Reeling from shock, fatigue (at least, bearable now as the body begins to heal) and severe, almost unbearable "D" from the trip to Diat Palo, a mining community in Pantukan, Compostela Valley, just a ravine across from where the Diat Uno landslide occurred four days after the New Year.
I wish you knew the feeling. After the long trip on board a dumptruck used to carry ores from the mines, followed by an hour’s climb on a steep miner’s trail up an almost 90-degree cliff; and another ride on a Saddam (a reconditioned army truck from Iraq being used in Mindanao hinterlands), where I kept staring at the giant ferns above us to pull the heavy truck up the road so that we will not fall into the ravines bluish in their depths far, far down below. Seeing the desperation of people soaking their hands in mercury poison, cheerful at the prospect of money, inhaling toxic fumes just to extract gold to satisfy the First World’s craving. Saying yes to a boy, who asked, “Te, are you still coming back? Mingaw na mi kung wala na mo.” Nodding, smiling reassuringly at the boy but deep inside, feeling rotten. So, I just turned into a liar.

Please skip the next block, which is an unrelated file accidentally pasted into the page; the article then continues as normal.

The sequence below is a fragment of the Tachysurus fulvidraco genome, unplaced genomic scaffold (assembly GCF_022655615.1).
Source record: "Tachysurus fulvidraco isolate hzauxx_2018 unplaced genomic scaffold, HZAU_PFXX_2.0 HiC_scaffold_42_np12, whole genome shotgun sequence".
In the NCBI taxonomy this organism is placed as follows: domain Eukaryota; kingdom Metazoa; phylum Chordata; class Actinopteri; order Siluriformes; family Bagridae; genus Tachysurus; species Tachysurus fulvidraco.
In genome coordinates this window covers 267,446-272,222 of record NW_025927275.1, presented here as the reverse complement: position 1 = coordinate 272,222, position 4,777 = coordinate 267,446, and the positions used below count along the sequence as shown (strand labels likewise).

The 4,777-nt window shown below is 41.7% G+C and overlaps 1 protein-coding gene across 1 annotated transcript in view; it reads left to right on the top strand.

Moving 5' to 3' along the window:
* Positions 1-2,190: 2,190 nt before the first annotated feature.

Had I been creative enough, I could have told him, “Don’t worry, Ondoy—for that was the boy’s name, not a typhoon’s—“Even if we are no longer here, we are staying with you in mind and spirit.” Just like Jesus. Perhaps, a lie like that can sustain the child for a number of years until he grows up and finds himself working in the tunnels.
Perhaps, he will not work in the tunnels, after all.
Perhaps, he will find a route of escape. Perhaps, he will grow mountain rice to fill gigantic warehouses to feed an army to fight the people’s war that will not fail like they did in in Russia and China. Perhaps, he will grow potatoes as big as Bernardo Carpio.
Perhaps, a different way of telling lies can transform them into truths to light his way out of dark tunnels.